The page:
It is this unique combination of self-delusion, misguided altruism and the devaluing of individuals that make these kinds of leaders so frightening and remorseless.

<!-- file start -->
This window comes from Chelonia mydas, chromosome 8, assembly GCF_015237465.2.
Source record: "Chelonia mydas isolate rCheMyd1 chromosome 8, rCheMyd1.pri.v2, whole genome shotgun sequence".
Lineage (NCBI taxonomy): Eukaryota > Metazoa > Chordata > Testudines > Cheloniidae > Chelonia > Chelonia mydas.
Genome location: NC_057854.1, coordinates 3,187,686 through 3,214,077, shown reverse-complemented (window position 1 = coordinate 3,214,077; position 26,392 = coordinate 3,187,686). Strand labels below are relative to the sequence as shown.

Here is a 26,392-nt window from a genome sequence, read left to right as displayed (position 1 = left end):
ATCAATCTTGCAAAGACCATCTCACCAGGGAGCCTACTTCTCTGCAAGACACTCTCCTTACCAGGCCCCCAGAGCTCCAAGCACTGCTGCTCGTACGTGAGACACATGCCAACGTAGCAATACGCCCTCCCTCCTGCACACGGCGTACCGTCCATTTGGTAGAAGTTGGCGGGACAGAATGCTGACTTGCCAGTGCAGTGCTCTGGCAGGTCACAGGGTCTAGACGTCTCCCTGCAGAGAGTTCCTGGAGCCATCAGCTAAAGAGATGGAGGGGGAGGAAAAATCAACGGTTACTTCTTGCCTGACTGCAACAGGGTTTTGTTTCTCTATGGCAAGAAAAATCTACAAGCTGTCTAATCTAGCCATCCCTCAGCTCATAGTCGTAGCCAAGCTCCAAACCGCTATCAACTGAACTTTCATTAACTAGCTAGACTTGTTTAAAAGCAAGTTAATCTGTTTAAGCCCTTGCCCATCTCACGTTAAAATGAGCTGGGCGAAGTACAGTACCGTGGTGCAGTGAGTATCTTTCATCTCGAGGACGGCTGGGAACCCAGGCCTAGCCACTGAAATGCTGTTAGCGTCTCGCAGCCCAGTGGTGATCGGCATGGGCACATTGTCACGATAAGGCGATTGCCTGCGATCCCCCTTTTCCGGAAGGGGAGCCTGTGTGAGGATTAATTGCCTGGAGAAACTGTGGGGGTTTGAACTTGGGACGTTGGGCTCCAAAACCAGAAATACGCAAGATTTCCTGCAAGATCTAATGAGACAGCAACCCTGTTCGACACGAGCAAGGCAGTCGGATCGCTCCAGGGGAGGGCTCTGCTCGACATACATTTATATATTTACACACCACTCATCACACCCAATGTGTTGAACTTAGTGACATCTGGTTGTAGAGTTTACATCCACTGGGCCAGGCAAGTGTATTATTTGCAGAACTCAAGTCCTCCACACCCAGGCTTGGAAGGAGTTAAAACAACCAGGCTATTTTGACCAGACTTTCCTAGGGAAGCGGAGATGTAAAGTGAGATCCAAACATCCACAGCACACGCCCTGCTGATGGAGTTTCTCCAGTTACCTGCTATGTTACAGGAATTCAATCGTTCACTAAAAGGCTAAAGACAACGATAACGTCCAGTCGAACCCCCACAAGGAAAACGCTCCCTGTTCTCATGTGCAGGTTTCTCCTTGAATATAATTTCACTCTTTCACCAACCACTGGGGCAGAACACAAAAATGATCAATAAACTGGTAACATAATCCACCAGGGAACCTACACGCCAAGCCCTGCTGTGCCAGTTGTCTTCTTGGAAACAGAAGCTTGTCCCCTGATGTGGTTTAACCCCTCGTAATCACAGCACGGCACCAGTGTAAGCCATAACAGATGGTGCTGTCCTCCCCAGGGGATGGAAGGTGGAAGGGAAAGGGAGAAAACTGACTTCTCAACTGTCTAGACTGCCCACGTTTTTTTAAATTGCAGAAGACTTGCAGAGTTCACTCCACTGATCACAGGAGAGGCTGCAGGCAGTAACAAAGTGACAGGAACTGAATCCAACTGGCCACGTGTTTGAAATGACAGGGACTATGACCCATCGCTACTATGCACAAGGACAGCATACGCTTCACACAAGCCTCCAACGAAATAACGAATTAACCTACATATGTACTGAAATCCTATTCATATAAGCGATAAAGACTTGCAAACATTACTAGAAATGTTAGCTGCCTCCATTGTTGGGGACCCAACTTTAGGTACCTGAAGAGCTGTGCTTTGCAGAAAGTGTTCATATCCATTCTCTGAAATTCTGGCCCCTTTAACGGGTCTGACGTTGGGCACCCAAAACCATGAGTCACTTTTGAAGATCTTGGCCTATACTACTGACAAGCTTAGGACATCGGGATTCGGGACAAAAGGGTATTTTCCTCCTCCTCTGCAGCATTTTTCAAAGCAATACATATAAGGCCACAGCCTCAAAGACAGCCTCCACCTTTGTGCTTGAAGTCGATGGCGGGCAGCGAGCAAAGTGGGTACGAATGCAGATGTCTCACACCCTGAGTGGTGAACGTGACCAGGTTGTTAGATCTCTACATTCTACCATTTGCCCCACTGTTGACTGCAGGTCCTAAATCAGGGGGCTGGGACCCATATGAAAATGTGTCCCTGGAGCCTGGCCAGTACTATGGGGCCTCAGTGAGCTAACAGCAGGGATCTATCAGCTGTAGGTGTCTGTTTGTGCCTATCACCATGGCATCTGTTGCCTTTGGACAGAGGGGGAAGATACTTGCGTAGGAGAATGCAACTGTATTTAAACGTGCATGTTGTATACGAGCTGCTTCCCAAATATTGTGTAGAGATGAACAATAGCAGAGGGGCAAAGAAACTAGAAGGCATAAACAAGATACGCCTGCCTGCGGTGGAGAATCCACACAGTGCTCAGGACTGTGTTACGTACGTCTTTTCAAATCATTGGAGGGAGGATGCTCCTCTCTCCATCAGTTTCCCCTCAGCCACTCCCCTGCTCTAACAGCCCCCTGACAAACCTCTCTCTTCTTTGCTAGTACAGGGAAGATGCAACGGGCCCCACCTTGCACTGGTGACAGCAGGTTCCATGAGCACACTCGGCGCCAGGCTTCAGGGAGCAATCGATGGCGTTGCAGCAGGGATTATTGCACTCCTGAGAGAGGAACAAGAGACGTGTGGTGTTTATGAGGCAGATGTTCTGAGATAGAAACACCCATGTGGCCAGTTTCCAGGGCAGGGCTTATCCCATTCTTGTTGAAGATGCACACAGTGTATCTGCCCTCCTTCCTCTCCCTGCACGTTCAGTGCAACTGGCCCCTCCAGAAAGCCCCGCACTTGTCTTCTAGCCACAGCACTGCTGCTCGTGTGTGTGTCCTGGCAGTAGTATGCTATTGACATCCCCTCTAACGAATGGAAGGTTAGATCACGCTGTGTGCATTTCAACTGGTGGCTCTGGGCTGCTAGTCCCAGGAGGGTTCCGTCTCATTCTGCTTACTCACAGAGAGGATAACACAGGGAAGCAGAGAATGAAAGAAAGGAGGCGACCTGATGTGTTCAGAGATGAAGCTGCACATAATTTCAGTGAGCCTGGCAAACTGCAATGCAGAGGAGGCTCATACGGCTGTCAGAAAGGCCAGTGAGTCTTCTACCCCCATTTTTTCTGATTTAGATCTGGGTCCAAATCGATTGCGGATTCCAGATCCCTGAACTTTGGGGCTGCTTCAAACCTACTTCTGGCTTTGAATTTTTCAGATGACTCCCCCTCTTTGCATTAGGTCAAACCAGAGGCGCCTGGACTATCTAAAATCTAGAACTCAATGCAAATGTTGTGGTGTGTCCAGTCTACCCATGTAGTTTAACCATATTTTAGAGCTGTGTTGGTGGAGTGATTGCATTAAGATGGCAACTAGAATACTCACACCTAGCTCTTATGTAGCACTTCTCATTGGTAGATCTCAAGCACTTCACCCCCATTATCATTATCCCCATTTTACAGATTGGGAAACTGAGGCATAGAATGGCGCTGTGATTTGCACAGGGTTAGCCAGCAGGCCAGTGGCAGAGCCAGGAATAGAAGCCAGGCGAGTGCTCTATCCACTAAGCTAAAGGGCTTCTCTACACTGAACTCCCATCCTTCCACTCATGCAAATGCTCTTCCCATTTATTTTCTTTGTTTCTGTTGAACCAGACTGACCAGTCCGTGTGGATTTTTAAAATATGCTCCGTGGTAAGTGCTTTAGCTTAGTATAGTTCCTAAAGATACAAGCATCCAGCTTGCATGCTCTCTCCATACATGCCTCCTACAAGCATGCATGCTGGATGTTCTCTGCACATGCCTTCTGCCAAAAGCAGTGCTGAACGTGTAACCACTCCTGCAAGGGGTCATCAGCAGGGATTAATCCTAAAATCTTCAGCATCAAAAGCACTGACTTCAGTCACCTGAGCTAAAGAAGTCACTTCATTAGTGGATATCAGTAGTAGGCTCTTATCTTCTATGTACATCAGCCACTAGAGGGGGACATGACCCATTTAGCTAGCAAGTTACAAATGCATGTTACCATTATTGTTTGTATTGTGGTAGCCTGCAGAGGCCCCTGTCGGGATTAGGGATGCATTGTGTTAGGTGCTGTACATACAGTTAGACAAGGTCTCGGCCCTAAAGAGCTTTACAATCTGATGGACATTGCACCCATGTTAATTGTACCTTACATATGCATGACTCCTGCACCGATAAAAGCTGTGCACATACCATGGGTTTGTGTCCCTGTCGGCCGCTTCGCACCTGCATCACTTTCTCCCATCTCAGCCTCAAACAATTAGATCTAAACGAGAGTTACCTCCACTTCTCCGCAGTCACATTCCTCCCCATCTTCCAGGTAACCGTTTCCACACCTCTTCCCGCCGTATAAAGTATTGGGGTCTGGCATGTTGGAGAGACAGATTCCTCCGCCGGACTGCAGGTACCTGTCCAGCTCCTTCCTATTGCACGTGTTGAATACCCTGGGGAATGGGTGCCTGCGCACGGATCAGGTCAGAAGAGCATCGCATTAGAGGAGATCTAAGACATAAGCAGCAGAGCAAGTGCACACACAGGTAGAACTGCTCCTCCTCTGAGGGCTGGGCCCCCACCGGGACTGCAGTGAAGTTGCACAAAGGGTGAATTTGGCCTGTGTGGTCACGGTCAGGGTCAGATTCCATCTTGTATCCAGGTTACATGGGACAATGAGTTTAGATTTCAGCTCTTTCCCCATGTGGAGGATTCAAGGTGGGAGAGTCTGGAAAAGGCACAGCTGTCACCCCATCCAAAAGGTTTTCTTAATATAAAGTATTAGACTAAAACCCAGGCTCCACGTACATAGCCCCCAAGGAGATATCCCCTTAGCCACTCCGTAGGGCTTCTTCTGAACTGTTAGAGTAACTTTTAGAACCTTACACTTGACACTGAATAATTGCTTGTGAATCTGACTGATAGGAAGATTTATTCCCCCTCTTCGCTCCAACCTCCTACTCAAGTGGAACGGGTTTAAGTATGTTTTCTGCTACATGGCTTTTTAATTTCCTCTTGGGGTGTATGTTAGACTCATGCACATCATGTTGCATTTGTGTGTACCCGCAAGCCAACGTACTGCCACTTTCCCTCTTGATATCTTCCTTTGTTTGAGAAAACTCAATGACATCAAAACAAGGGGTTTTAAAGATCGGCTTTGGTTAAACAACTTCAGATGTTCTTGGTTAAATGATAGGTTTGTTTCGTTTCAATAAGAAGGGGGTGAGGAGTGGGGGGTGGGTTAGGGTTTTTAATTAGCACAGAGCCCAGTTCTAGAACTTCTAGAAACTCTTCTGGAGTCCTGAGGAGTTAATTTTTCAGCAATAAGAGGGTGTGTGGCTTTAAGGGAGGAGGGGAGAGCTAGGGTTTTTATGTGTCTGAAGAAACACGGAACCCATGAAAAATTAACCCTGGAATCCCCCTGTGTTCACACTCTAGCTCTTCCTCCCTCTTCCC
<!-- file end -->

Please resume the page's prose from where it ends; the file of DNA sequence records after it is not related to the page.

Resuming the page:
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PostPosted: Wed Jan 10, 2007 11:12 pm